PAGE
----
SUPPLY AND DEMAND: Reidar’s Trawl Gear and Marine Supply expanded to a 21,000-square-foot New Bedford building last July. Above, owner Reidar Bendiksen, left, and son Tor Bendiksen, chief operating officer, with employees Meghan Lapp, front, and Sarah Fortin.
A business that serves commercial fishermen has built-in challenges, among them weather, changing fish populations and federal regulations that substantially impact planning and development. To survive and thrive, a marine design and supply business has to be nimble, innovative and just plain determined.
Last year’s expansion of Reidar’s Trawl Gear and Marine Supply to a 21,000-square-foot building in New Bedford is a visible statement that the family business is on the right course. The move consolidated the original Fairhaven, Mass., office, design and production space and a separate warehouse.
The purchase of the land and construction of the new building were accomplished with the assistance of a $779,000 loan from the South Eastern Economic Development Corp., in cooperation with Bristol County Savings Bank. The funding was provided under the U.S. Small Business Administration’s 504 program, which allows funds to be used for the purchase of real estate and equipment.
In the new building since last July, Reidar’s now has adequate space for a welding shop for repairs, which is a substantial part of the business, as well as space for offices, design and production.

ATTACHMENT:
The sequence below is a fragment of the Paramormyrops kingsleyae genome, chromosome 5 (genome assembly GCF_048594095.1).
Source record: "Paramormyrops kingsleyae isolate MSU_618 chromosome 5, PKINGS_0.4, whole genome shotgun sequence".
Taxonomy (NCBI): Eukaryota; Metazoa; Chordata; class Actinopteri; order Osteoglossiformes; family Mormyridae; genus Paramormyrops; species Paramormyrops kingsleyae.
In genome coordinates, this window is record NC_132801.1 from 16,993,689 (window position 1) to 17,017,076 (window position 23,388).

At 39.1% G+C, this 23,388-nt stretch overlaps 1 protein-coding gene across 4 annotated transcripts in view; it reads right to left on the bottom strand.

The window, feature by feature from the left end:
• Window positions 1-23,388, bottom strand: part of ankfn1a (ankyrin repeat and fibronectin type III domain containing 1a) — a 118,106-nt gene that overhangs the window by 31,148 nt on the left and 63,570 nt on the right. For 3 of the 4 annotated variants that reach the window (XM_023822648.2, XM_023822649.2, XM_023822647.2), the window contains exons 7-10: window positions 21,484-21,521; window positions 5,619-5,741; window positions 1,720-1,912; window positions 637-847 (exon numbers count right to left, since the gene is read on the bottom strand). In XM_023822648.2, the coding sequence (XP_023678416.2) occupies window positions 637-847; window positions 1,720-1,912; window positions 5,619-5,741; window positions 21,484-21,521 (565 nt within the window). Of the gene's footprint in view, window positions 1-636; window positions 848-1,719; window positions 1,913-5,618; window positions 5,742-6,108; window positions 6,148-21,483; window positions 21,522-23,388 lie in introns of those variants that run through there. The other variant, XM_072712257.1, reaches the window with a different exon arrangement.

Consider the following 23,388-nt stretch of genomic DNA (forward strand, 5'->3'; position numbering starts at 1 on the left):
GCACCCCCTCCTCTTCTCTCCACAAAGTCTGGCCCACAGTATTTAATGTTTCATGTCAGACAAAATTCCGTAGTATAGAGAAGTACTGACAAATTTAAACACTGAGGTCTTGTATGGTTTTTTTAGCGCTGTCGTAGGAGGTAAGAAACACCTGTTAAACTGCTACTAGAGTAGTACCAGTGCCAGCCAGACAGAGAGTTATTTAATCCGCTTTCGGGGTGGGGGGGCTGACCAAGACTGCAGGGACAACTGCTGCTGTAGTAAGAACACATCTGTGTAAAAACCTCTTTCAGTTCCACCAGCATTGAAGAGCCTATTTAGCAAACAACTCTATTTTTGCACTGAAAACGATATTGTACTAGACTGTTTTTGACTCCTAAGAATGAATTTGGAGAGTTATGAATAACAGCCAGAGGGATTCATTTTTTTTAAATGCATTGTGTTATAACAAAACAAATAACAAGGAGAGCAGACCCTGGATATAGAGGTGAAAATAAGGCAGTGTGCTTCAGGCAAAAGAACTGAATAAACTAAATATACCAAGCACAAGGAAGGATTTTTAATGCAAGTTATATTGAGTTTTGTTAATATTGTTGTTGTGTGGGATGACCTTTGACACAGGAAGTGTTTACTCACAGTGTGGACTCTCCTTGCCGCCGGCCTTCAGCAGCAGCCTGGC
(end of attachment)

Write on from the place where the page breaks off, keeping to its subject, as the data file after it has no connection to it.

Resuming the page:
“We design gear that specifically targets selected species. For instance, I design gear to catch haddock, which are abundant now. You don’t want to catch flounder with the haddock, so with our gear, you don’t even bring the flounder into the net,” said Chief Operating Officer Tor Bendiksen.
“I design on AutoCAD” software used for design and drafting, he said.
The company produces the specialized gear that’s used by commercial fishermen mainly on the East Coast of the U.S. and in Canada.
Designs and products that meet changing demands of the market began with founder Reidar Bendiksen, Tor’s father and a fisherman who figured there must be a better way when it came to one piece of flawed fishing gear after another.
“My father came from Norway to Fairhaven in 1963 when he was 16 years old. He was the captain of a boat by the time he was 18,” said Tor Bendiksen. “He saw the opportunity in the scallop and fishing industry in New England and there was a Norwegian community developing in the New Bedford area.” Other family members had settled in the region in the 1950s.
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